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Seldom does a filmmaker attempt the impossible and emerge victoriously. In 2019, director-actor Parthiban directed Oththa Seruppu Size 7 a film that had only one character throughout. Two years later, we have Jayasurya-starrer Sunny, which has almost achieved what Parthiban did with his film. Director Ranjith Sankar’s Sunny is a one-character film. Well, almost. We do see additional characters making a fleeting appearance, but their faces are never shown on screen. It is Jayasurya all the way.

Sunny (Jayasurya) is back from Dubai. For good. While on his way to a posh hotel in Kerala, he burns down his passport. He is definitely not in a great frame of mind and drowns himself in alcohol. Slowly, we are introduced to the problems in his life. His wife Nimmi is estranged and pushing for a divorce. Their child lived only for an hour. On top of it, he ran away from Dubai due to financial issues and owes Jacob a huge sum of money.

When he begins his two-week quarantine, Jayasurya seems to be content with his stay, courtesy of alcohol. Soon, the hotel refuses to provide alcohol. This is where the isolation takes a toll on Jayasurya. It pushes him to confront his problems. How Jayasurya battles alcoholism, suicidal thoughts and emerges a new man forms the story.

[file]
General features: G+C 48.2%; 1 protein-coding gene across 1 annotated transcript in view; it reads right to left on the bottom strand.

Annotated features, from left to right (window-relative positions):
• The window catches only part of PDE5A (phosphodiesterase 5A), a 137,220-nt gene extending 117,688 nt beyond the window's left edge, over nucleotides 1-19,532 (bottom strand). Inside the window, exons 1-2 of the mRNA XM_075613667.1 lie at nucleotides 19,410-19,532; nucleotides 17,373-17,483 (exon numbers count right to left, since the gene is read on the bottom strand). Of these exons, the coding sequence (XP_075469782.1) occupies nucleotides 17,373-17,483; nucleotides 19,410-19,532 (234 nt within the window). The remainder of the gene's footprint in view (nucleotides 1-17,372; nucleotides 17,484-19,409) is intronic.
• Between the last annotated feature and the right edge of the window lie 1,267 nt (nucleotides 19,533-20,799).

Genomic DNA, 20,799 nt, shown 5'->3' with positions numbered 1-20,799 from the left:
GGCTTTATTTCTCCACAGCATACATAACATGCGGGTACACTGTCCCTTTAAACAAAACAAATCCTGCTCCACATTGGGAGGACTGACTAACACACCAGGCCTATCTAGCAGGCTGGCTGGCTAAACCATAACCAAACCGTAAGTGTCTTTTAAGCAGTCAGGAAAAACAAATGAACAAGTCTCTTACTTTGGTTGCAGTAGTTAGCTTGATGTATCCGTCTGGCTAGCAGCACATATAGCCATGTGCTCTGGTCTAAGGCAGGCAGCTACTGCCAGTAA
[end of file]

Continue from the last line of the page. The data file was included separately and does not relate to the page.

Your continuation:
The film, which runs for one-and-a-half hours, slowly introduces audiences to Jayasurya’s Sunny. At first, he comes across as an arrogant person. But, as the film progresses, we travel with Sunny and are invested in his story.

Director Ranjith Sankar’s clever decision to keep the runtime short worked in his favour. It makes Sunny intriguing with just one character. More importantly, the film makes you want to know more about Sunny’s life. That, probably, is the success of Sunny.

Sunny’s interactions with a cop, therapist and a random person in the hotel are what propel him to overcome his struggles. He has hallucinations and is also going through alcohol withdrawal syndrome. When the therapist gifts him a sapling, he is enraged. As days pass, he begins to understand its importance. The whole sequence is refreshing to watch and holds a mirror to the audience.

Sunny is sensitive in showing how Covid-induced quarantine can mess up our heads. Jayasurya’s performance is simply brilliant. Especially in a particular scene where he breaks down, you would want to cry with him. His minute expressions and the smallest grunts create a lasting impact. It makes you feel what Sunny, as a character, is feeling.

While the climax might feel pretty convenient, Sunny still has enough meat to keep you invested. The way Ranjith Sankar has juxtaposed Sunny’s personal problems with the aloofness that comes with quarantine is what makes the film stand out.

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